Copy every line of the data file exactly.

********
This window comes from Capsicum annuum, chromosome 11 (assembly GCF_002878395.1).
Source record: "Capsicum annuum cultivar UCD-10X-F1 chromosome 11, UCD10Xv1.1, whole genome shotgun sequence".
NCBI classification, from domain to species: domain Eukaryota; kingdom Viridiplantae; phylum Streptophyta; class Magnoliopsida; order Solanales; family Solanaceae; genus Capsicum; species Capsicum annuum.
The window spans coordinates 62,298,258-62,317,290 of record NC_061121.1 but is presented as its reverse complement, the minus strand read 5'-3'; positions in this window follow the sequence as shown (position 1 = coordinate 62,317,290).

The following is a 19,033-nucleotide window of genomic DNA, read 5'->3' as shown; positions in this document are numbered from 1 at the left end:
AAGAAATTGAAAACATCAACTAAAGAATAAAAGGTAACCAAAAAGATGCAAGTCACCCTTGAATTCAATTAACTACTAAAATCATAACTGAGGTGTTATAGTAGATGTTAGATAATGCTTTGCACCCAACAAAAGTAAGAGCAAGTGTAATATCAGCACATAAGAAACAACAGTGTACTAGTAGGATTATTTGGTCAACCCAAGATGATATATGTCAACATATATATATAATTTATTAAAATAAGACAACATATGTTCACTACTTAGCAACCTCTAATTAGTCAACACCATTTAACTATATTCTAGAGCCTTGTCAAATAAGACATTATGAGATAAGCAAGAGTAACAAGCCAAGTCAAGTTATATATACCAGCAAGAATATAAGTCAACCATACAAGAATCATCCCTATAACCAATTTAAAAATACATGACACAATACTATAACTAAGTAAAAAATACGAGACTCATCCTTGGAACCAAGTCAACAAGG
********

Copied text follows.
This window comes from Capsicum annuum, chromosome 11 (assembly GCF_002878395.1).
Source record: "Capsicum annuum cultivar UCD-10X-F1 chromosome 11, UCD10Xv1.1, whole genome shotgun sequence".
NCBI classification, from domain to species: domain Eukaryota; kingdom Viridiplantae; phylum Streptophyta; class Magnoliopsida; order Solanales; family Solanaceae; genus Capsicum; species Capsicum annuum.
The window spans coordinates 62,298,258-62,317,290 of record NC_061121.1 but is presented as its reverse complement, the minus strand read 5'-3'; positions in this window follow the sequence as shown (position 1 = coordinate 62,317,290).

The following is a 19,033-nucleotide window of genomic DNA, read 5'->3' as shown; positions in this document are numbered from 1 at the left end:
AAGAAATTGAAAACATCAACTAAAGAATAAAAGGTAACCAAAAAGATGCAAGTCACCCTTGAATTCAATTAACTACTAAAATCATAACTGAGGTGTTATAGTAGATGTTAGATAATGCTTTGCACCCAACAAAAGTAAGAGCAAGTGTAATATCAGCACATAAGAAACAACAGTGTACTAGTAGGATTATTTGGTCAACCCAAGATGATATATGTCAACATATATATATAATTTATTAAAATAAGACAACATATGTTCACTACTTAGCAACCTCTAATTAGTCAACACCATTTAACTATATTCTAGAGCCTTGTCAAATAAGACATTATGAGATAAGCAAGAGTAACAAGCCAAGTCAAGTTATATATACCAGCAAGAATATAAGTCAACCATACAAGAATCATCCCTATAACCAATTTAAAAATACATGACACAATACTATAACTAAGTAAAAAATACGAGACTCATCCTTGGAACCAAGTCAACAAGG